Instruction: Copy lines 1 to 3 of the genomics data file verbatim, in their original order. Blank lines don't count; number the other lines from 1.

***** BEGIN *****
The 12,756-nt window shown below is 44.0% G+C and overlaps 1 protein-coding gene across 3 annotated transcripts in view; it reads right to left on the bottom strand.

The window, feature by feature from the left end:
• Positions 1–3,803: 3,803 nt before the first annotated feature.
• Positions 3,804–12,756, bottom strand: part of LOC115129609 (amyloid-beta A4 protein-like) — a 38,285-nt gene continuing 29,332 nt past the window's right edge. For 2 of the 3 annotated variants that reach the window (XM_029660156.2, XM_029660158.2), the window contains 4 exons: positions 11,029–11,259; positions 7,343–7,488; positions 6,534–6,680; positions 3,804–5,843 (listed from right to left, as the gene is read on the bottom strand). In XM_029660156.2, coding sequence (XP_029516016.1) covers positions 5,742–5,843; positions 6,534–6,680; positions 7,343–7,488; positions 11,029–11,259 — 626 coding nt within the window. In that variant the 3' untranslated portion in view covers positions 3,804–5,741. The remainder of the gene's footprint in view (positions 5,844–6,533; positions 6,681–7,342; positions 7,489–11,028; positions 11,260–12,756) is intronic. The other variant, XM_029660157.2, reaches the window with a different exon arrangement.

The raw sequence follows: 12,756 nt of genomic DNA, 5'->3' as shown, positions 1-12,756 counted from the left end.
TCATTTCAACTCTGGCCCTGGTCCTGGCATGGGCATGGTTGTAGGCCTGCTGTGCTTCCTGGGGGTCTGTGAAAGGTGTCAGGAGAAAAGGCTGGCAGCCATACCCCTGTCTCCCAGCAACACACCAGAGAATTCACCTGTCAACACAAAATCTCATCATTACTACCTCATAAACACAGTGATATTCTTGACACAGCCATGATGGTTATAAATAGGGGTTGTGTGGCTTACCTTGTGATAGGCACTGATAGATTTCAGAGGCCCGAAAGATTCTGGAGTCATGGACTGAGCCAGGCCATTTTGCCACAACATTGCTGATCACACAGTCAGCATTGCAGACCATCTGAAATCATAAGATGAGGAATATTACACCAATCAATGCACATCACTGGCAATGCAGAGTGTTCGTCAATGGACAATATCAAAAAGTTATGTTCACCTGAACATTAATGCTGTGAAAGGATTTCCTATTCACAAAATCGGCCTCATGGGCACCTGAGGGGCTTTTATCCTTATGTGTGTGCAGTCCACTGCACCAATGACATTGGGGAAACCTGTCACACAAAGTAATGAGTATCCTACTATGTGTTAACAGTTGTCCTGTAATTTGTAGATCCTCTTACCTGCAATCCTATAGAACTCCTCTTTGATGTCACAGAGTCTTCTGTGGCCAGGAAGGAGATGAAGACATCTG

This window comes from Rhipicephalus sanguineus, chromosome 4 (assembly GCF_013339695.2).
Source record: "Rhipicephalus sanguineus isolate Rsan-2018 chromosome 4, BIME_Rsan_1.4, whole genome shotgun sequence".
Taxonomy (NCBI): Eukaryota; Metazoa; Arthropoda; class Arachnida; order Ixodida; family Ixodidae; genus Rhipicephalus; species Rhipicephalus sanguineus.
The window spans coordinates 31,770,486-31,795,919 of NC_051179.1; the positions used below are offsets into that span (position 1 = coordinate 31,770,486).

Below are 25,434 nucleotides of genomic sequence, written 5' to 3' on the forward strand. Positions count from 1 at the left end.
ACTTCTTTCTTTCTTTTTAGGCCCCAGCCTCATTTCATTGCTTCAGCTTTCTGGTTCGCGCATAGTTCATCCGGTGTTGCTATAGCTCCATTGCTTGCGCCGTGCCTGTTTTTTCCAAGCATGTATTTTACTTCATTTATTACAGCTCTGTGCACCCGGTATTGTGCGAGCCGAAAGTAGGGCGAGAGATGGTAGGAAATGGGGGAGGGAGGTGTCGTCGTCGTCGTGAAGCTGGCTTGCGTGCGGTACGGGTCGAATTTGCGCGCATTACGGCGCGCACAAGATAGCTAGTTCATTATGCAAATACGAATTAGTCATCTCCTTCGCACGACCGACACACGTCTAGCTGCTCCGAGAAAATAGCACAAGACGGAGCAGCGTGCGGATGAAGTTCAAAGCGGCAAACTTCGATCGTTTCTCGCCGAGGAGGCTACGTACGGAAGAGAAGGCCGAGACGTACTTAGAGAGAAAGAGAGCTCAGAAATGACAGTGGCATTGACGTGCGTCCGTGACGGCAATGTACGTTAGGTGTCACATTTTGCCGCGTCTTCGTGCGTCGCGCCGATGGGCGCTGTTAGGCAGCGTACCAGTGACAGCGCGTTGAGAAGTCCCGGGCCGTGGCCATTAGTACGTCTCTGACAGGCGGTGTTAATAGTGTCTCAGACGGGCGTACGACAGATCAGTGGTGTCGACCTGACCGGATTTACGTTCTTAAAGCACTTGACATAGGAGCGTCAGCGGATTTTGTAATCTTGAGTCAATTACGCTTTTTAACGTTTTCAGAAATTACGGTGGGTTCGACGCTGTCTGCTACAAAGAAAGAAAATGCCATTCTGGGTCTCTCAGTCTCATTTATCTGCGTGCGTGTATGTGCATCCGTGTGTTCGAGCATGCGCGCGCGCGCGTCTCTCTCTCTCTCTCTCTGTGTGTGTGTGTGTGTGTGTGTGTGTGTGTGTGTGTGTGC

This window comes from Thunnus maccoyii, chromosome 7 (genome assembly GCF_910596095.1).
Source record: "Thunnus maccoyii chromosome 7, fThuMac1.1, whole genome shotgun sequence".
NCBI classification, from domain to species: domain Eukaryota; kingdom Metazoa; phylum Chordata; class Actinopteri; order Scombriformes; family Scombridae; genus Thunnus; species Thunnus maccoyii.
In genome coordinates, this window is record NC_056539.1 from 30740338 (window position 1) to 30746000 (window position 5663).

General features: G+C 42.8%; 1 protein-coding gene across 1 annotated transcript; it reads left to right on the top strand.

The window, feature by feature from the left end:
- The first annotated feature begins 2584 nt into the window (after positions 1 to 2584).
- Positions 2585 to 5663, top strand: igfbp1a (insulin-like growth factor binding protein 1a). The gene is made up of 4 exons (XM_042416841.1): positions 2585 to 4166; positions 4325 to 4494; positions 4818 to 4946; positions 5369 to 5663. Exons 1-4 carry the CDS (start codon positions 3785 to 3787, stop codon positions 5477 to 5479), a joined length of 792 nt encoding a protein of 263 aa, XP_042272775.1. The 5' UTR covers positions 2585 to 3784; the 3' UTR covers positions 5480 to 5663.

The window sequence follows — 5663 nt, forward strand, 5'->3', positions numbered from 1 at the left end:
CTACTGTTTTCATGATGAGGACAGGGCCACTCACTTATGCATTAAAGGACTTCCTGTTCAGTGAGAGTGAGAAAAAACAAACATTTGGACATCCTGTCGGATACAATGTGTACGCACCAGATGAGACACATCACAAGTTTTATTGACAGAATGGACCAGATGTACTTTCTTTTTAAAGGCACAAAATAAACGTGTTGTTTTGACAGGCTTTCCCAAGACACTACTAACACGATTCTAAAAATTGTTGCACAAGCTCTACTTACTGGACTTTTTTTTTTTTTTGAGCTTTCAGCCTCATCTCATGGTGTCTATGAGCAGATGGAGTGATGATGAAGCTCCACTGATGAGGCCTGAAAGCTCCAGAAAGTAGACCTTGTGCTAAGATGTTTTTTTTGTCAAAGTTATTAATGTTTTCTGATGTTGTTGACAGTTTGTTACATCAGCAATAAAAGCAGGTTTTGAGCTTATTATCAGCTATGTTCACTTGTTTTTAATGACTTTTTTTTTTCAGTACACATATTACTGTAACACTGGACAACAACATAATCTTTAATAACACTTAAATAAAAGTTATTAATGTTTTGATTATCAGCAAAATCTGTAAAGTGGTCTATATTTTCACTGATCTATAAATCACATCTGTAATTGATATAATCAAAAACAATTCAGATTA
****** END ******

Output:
The 12,756-nt window shown below is 44.0% G+C and overlaps 1 protein-coding gene across 3 annotated transcripts in view; it reads right to left on the bottom strand.

The window, feature by feature from the left end:
• Positions 1–3,803: 3,803 nt before the first annotated feature.